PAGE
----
Another kind of heraldic picture is the badge. Medieval badges were usually unrelated to the heraldic devices of their owners. Whereas a device proclaims an individual, a badge is more general in nature. Whoever owns the badge decides what its purpose is. Its use is not usually restricted to that individual. For example, I as an individual might register a badge and put it on things that I own to show that they are mine. If I was the head of a household, I might have a second badge to be used by members of the household, or others who are in some way associated with me. A guild or order might have one or more badges that it's members may use. Similarly, a shire or a kingdom might have a badge for citizens to use as indications of their allegiance, another to mark to group property, and still others associated with various offices.
Badges can be displayed in a number of ways, the most common being embroidery or jewelry on clothing; painting, markings, etching, etc. on objects; and on standards. Some badges have fields (i.e. background colours) associated with them. More commonly they are fieldless. That is to say, independent of the background so that they can be embroidered, or made into pendants.
I will mention simply enumerate the possibilities here, as they are best dealt with in the context of costuming.
A heraldic tabard features the arms of an individual on front, back, and over the arms, and is worn over other clothing. It can worn by an armiger, usually over their armour, to show who they are. A tabard would also be worn by the armiger's herald, who speaks as the owner of the arms.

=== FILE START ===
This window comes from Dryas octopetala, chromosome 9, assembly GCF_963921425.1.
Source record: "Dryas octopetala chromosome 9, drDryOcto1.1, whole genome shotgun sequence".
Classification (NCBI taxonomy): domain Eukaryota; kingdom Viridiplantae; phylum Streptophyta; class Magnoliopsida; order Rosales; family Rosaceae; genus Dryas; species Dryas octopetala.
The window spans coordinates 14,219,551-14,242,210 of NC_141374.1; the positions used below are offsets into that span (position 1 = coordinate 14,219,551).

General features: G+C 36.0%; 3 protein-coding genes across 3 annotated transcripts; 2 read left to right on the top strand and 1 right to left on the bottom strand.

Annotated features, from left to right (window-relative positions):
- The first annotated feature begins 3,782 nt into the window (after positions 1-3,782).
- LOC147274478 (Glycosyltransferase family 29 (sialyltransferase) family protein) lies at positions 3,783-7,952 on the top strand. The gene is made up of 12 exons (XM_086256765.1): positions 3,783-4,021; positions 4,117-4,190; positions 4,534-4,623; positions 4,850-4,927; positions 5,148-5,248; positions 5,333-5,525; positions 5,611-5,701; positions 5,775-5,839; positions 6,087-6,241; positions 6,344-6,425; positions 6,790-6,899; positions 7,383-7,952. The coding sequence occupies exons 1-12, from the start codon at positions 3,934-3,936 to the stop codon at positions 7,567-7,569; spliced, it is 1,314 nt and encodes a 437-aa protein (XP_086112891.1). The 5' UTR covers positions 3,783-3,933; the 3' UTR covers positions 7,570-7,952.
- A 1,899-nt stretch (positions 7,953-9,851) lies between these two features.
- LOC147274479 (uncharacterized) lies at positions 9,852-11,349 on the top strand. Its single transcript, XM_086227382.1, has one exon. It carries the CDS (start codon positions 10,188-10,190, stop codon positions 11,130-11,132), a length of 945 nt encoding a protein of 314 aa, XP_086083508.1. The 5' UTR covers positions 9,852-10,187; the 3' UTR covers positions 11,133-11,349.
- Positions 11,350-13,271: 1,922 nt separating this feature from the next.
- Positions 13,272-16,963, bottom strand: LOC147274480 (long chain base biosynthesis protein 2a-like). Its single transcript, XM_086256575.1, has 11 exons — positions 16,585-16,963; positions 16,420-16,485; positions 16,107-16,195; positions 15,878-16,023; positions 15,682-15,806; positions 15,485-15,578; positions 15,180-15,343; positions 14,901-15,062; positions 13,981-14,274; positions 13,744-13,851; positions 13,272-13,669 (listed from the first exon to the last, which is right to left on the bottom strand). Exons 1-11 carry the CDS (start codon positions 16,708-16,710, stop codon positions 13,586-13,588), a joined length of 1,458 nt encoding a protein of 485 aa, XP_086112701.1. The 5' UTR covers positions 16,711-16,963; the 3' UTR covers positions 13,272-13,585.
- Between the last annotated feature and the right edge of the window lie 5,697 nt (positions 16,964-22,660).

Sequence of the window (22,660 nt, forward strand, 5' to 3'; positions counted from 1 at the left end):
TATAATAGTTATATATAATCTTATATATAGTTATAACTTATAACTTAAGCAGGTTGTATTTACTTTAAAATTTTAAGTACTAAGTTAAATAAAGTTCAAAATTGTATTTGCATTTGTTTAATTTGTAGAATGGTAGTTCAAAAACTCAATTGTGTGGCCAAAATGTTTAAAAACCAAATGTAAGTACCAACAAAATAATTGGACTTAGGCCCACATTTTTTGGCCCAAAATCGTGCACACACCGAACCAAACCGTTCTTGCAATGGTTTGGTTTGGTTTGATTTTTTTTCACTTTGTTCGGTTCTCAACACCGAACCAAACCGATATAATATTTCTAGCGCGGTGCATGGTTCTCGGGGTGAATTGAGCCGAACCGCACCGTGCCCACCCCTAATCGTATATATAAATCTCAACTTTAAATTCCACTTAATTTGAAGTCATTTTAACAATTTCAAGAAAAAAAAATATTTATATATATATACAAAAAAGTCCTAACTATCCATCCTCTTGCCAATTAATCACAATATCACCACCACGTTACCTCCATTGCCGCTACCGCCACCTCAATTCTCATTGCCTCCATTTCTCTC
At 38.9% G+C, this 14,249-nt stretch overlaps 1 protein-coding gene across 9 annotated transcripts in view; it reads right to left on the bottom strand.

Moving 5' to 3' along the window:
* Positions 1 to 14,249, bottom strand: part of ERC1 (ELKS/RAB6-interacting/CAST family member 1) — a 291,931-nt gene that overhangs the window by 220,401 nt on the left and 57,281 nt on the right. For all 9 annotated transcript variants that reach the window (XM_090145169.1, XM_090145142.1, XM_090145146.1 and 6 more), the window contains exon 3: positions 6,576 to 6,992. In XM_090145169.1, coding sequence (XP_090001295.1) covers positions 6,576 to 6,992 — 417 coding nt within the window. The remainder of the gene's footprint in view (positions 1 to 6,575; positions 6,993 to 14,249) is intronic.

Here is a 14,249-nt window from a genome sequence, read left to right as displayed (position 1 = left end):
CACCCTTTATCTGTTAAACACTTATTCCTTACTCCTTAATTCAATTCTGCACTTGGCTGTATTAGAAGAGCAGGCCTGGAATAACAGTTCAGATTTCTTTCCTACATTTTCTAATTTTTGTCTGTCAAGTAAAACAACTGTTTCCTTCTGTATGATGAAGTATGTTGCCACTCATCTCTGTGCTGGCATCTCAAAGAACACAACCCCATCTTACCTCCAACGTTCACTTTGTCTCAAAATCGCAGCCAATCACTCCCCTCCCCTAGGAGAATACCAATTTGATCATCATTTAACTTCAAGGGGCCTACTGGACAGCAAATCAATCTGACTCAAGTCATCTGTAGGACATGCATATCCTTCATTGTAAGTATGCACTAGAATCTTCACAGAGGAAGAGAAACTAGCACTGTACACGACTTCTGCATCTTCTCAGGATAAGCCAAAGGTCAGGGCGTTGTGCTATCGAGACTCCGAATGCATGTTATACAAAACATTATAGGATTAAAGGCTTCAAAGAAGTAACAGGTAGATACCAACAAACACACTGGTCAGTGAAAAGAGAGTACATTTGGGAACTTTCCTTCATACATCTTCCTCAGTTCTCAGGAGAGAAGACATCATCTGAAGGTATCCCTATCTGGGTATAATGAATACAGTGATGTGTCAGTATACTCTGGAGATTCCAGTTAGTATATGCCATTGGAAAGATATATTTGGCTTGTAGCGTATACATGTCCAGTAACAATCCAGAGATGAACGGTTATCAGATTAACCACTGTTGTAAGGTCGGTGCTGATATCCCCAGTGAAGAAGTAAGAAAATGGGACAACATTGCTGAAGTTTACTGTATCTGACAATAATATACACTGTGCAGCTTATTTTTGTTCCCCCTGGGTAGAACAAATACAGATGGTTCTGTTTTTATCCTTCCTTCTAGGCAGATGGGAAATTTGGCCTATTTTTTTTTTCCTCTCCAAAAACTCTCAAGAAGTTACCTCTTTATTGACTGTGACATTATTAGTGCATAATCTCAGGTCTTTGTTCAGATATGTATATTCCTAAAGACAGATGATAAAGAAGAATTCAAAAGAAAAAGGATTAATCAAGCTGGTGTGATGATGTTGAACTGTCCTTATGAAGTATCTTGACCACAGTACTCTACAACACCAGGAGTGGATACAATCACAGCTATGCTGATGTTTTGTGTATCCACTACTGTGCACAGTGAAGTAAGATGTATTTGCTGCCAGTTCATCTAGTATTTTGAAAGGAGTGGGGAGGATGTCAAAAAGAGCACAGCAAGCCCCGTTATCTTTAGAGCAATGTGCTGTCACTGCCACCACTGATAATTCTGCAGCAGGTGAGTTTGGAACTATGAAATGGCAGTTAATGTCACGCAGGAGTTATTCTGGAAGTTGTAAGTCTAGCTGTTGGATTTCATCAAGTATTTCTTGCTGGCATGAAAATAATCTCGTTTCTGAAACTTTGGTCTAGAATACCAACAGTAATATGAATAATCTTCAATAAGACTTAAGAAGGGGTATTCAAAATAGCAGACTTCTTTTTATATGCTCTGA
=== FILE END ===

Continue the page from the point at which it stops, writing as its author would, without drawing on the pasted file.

Many armigers wore clothing featuring their arms, often with the arms spectacularly filling the entire garment.
Flags are use heraldry to show you're there, and to act as rallying points. Some types of period flags:
|The gonfanon - a small square flag with three tails streaming from the fly. Used in 11th and 12th centuries, mostly used by commanders in battle.|
|The banner The banner - During the 13th century the use of gonfanons, the particular mark of barons at this time, faded and they were superceded by banners. Initially they were twice as high as long, and later became square.|
The standard - A long tapered flag with a rounded or
They came into use in the 15th century. The growing popularity
of badges in the late 15c caused an upsurge in the use of standards,
since they were an excellent means of displaying them. Standards
were between 4 and 9 yards long, depending on the status of the
Heraldry was also used less strictly as a source of artistic motifs. As mentioned above, some badges were marked on household items to indicate ownership. And of course, a fighter in armour without an emblazoned shield is heraldically a nobody!